The objectives of this short paper are to provide an easy understanding of the sources of radioactivity in bottled water, the regulated limits of the components causing radioactivity, types of analyses required, risks to human health and remedial actions where necessary.
Putting Risks in Perspective
Drinking-water may contain radioactive substances (radionuclides) that could present a risk to human health. These risks are normally small compared with risks from microorganisms and chemicals that may be present in drinking-water. Except in extreme circumstances, the radiation dose resulting from ingestion of radionuclides in drinking-water is much lower than that received from other sources of environmental radiation. The United Nations Scientific Committee on the Effects of Atomic Radiation has estimated that the global average dose per person from all sources of radiation in the environment is approximately 3.0 mSv/year (the unit mSv is adopted as the measure of the effect of radiation on humans and is called “the Indicative Dose”). Of this, 80% (2.4 mSv) is due to naturally occurring sources of radiation. The maximum indicative dose set for drinking-water is just 0.1 mSv.
Indicative Dose for Drinking-water
The annual dose of 0.1 mSv for drinking-water is calculated from the alpha and beta particle levels in a sample of water taken at the point of filling and analysed at an accredited laboratory. Alpha particles are positively charged and emitted by an atomic nucleus undergoing radioactive decay. Beta particles are high speed electrons or positrons also emitted from an atomic nucleus undergoing radioactive decay. They give a total measure of radioactivity from a sample of water measured in units called Becquerels (Bq/l). The latest Directive (Council Directive 2013/51/EURATOM) sets out a procedure for demonstrating that doses from water supplies do not exceed 0.1 mSv per year (assuming a consumption rate of 730 litres per person per year). This calculation is based on maximum alpha and beta particle concentrations of 0.1 Bq/l and 1.0 Bq/l respectively.
However, the WHO is at odds with these maximum concentrations and indicates that the maximum limit should be 0.5 Bq/l and 1.0 Bq/l respectively. However, the EURATOM Directive will be put into the UK Regulations in November 2015, so we must comply with the lower figure for alpha particles.
Annual Water Analysis
Those companies producing between 100 and 1000 cubic metres of water daily must have an annual water analysis which includes alpha and beta particle concentrations. If the values are less than 0.1 Bq/l and 1.0 Bq/l respectively, the indicative dose will calculate out at less than 0.1 mSv and no further action is necessary. However if these values are exceeded, further analyses are required to determine repeatability and, if repeatable, analysis for other radionuclides must be done to determine the cause. Many radioactive isotopes are naturally occurring, such as uranium and radium, which can contribute to high alpha particle readings. Once identified, these materials can be eliminated by appropriate water treatment processes.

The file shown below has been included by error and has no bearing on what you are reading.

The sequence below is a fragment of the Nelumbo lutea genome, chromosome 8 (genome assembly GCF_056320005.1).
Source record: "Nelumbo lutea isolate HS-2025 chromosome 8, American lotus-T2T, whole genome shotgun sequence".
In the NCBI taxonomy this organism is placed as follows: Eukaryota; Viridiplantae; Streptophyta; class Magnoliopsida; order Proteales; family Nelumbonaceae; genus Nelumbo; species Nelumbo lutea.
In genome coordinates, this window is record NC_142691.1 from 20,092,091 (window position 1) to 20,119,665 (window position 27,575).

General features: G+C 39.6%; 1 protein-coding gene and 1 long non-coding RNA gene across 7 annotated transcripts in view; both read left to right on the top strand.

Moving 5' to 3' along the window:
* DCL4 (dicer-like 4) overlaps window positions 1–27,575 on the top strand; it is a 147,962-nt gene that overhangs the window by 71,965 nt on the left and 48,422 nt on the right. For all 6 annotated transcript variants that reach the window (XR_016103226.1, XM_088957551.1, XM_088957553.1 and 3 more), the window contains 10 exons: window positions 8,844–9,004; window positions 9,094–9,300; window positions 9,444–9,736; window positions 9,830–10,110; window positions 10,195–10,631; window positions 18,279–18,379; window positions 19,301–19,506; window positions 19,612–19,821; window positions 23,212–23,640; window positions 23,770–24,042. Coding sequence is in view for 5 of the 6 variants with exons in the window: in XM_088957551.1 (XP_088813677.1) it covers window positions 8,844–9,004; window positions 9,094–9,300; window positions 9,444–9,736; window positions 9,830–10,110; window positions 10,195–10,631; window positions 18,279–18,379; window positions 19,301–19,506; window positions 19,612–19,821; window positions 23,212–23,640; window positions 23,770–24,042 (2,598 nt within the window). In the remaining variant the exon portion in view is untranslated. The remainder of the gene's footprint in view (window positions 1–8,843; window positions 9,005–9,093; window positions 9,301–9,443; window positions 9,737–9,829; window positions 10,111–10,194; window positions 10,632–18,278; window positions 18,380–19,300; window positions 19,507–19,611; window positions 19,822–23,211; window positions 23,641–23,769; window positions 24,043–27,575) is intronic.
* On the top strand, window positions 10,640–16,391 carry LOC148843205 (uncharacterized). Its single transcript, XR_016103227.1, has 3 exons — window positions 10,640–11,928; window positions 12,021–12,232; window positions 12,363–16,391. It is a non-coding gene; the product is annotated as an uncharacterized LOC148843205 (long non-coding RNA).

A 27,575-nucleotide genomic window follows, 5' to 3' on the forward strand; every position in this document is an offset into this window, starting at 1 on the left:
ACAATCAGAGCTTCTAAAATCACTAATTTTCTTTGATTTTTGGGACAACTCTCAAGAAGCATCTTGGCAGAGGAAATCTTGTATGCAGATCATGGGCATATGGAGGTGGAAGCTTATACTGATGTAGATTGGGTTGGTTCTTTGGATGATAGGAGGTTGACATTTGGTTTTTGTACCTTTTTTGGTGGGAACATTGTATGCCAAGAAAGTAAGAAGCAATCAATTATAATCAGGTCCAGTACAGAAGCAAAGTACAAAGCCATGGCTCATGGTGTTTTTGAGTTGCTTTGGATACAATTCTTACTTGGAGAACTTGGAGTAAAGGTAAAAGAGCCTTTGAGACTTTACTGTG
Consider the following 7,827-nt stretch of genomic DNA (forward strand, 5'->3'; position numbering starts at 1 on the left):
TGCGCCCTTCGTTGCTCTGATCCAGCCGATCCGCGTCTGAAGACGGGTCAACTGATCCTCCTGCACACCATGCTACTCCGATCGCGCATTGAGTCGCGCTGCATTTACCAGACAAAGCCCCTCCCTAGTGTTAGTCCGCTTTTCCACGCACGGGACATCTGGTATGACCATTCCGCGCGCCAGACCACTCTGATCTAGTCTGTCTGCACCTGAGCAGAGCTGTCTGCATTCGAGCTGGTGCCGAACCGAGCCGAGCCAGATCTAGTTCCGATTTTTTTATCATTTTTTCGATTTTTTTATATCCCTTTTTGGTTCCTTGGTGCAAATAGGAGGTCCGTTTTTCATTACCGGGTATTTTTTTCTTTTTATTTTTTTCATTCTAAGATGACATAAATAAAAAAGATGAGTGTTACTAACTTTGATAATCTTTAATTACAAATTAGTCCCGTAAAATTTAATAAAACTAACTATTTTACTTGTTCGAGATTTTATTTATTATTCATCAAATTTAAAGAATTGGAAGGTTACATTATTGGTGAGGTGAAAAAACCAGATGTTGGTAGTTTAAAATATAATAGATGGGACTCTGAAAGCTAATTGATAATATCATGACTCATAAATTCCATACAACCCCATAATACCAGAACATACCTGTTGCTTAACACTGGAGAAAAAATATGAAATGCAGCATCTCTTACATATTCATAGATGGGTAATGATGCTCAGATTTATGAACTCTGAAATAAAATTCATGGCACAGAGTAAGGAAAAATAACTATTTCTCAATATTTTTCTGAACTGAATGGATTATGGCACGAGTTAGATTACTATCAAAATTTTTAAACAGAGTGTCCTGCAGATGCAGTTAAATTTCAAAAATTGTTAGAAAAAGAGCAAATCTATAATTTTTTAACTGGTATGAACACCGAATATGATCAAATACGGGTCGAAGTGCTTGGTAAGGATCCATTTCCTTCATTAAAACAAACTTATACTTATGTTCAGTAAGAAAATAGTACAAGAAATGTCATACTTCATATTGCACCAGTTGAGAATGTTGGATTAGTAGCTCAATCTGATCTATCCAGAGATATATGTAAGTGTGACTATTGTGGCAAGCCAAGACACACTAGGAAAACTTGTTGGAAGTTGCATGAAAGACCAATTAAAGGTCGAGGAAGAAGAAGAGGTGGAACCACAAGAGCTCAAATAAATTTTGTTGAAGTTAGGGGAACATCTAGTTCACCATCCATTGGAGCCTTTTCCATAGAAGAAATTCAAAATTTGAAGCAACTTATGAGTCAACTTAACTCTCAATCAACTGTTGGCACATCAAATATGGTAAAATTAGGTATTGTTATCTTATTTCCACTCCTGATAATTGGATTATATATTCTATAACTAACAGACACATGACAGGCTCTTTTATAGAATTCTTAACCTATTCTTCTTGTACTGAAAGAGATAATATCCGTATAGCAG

The additional risk to health from exposure to an annual dose of 0.1 mSv associated with intake of radionuclides from drinking-water is considered to be low. Individual doses from natural activity in the environment vary widely. The average is about 2.4 mSv/year, but in some parts of the world, average doses can be up to 10 times higher without any observed increase in health risks, as noted in long-term population studies. An indicative dose of 0.1 mSv/year therefore represents a small addition to natural levels.
The nominal risk coefficient for radiation-induced cancer is 5.5 x 10-2/Sv. Multiplying this with an indicative dose of 0.1 mSv/year from drinking-water gives an estimated annual cancer risk of approximately 5.5 x 10-6.
It should be clearly explained that guidance levels should not be interpreted as mandatory limits and that exceeding a guidance level may be taken as a trigger for further investigation, but it is not necessarily an indication that drinking-water is unsafe.
Recommendations and Going Forward
In the event that that alpha/beta particle results are consistently high, identification of the radionuclides causing this is necessary to enable remedial action. For common radio nuclides which occur naturally, water treatment processes are available to remove them. For example, uranium and radium can be removed by precipitation softening, ion exchange or reverse osmosis. It may be possible to treat only part of water source and then blend it with untreated water to bring down levels to an acceptable level.
The new Directive will come into force in English Law in November 2015. This will require an indicative dose of 0.1 mSv from 1 year’s consumption of drinking-water. Initial screening has to be undertaken for alpha and beta activity on a yearly basis. If below the levels of 0.1 Bq/l and 1.0 Bq/l, respectively, no further action to be taken. If either of the screening levels is exceeded, the concentration of individual radionuclides has to be determined. The outcome of this further evaluation will determine what further measures will be needed to reduce the dose, such as further water treatment processes.